We may add that the ordinance of the city of St. Louis, which charges the owners of dangerous buildings with the obligation to repair, can have no influence in the decision of this question. As between the owner and the city, the obligation under such a police regulation may well rest upon the owner; and yet, as between the owner and his tenant, the rule of the common law will prevail, which casts the obligation upon the landlord.

Gribetz Grad, supra, note 12 at 1260-62.

The Housing Code of Kansas City, which adopts the minimum standards for occupancy (Article II), requires repair or other correction of a dwelling unfit for habitation (§ 20.5) and places the onus of compliance on the landlord (§ 20.34) — a duty unknown at common law — under threat of fine (§ 20.10), evinces a purpose to maintain the habitability of dwellings throughout the period of occupancy, and thus to preserve them for the housing market. It is a purpose consonant with the design of the Housing Authorities Law, §§ 99.010 to 99.230, RSMo 1969, to provide habitable dwellings for persons of low incomes, and of the Land Clearance for Development Authority Law, §§ 99.300 to 99.660, RSMo 1969, for the reclamation and rehabilitation of blighted neighborhoods. The Enforcement of Minimum Housing Code Standards Act, §§ 441.500 to 441.640, coerces repairs by landlords to meet minimum standards of habitability and thus alters the common law. The Act expressly adopts the maintenance provisions, and therefore the purposes, of applicable housing codes in furtherance of state legislative policy. By adopting these standards, the Legislature has clearly made a judgment that the landlord does not agree to lease merely space, but habitable space. The insight of Judge Cardozo given in a related context is particularly appropriate, Altz v. Leiberson, 233 N.Y. 16, 134 N.E. 703, l.c. 704 (1922):

The Housing Code was repealed by the City Council in 1971 and the Property Maintenance Code which has succeeded it is specifically referenced to the provisions of § 99.010 of the Revised Statutes of Missouri.

The Legislature must have known that unless repairs in the rooms of the poor were made by the landlord, they would not be made by any one. The duty imposed became commensurate with the need. The right to seek redress is not limited to the city or its officers. The right extends to all whom there was a purpose to protect.

It is consistent with these legislative policies that in every residential lease there be an implied warranty by the landlord that the dwelling is habitable and fit for living at the inception of the term and that it will remain so during the entire term. The warranty of the landlord is that he will provide facilities and services vital to the life, health and safety of the tenant and to the use of the premises for residential purposes. It is an obligation which the landlord fulfills by substantial compliance with the relevant provisions of an applicable housing code. Jack Spring, Inc. v. Little, supra, 280 N.E.2d l.c. 217 [10, 11]; Kline v. Burns, supra, 276 A.2d l.c. 251 [1]; Marini v. Ireland, supra, 265 A.2d l.c. 534 [15-19].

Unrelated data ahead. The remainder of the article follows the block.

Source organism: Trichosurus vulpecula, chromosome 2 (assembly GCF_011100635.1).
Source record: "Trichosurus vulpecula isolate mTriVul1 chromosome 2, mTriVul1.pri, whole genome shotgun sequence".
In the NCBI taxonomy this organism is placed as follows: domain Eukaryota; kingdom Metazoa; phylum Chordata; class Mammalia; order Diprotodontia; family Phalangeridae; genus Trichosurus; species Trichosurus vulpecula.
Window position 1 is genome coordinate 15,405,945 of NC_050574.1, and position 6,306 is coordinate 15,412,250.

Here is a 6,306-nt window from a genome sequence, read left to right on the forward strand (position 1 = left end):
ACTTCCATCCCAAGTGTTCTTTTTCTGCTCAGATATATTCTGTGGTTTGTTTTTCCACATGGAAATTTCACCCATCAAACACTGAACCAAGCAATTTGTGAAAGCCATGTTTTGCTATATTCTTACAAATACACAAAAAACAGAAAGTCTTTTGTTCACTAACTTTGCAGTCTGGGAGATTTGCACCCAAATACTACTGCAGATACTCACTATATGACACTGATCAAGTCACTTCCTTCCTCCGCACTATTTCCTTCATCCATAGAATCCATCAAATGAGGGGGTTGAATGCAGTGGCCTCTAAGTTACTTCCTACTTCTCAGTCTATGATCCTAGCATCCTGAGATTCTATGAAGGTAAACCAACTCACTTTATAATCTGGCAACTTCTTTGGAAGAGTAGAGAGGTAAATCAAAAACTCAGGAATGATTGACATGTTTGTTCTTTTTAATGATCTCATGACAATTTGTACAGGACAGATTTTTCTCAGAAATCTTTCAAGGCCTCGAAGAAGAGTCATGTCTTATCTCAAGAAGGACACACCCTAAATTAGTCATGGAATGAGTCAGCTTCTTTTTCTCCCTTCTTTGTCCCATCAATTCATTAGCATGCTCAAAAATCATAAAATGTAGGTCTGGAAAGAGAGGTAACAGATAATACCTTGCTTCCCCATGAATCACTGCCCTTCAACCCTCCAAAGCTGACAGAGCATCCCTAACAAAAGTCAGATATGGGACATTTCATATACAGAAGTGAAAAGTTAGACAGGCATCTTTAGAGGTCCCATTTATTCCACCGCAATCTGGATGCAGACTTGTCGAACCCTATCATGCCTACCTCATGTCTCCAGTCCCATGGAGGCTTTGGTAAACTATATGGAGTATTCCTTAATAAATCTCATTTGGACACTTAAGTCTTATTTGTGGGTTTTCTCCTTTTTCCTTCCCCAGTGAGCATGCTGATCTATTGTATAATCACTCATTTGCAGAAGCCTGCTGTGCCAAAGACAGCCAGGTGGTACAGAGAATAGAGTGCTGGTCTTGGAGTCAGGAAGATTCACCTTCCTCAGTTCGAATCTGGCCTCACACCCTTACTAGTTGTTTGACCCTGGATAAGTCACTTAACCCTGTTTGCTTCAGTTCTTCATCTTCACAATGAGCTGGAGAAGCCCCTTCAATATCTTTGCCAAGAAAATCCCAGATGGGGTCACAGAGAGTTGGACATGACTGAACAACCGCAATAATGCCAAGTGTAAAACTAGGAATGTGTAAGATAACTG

We are drawn to this conclusion also by the compelling analogy of another development in the law. In Missouri the rule of caveat emptor has steadily given way to a warranty of fitness for use implied by law, without any agreement, in sales transactions. The history of this demise is given in Smith v. Old Warson Development Company, 479 S.W.2d 795 (Mo. banc 1972). In Smith, the court determined that an implied warranty of fitness is read into a contract for the sale of a new home by a vendor-builder. The court adopted the opinion of the (then) St. Louis Court of Appeals, l.c. 799 [4] and 801 [12-15]:

Although considered to be a "real estate" transaction because the ownership of land is transferred, the purchase of a residence is in most cases the purchase of a manufactured product — the house. The land involved is seldom the prime element in such a purchase, certainly not in the urban areas of the state. (Emphasis added.)

. . . . . .

The ordinary "consumer" can determine little about the soundness of the construction but must rely upon the fact that the vendor-builder holds the structure out to the public as fit for use as a residence, and being of reasonable quality. (Emphasis added.)

. . . . . .

Common sense tells us that a purchaser under these circumstances should have at least as much protection as the purchaser of a new car, a gas stove, or a sump pump, or a ladder.

. . . . . .

"The caveat emptor rule as applied to new houses is an anachronism patently out of harmony with modern home buying practices."

The reasoning of this decision is also a postulate of those courts which have rejected caveat emptor in favor of an implied warranty of habitability in residential leases. Javins v. First National Realty Corporation, supra, 428 F.2d l.c. 1076; Lemle v. Breeden, supra, 462 P.2d l.c. 473; Mease v. Fox, supra, 200 N.W.2d l.c. 795. It is a persuasive augury that, if presented with the question, the Supreme Court of Missouri would determine, as we now do, that a warranty of habitability is implied by operation of law in every residential lease.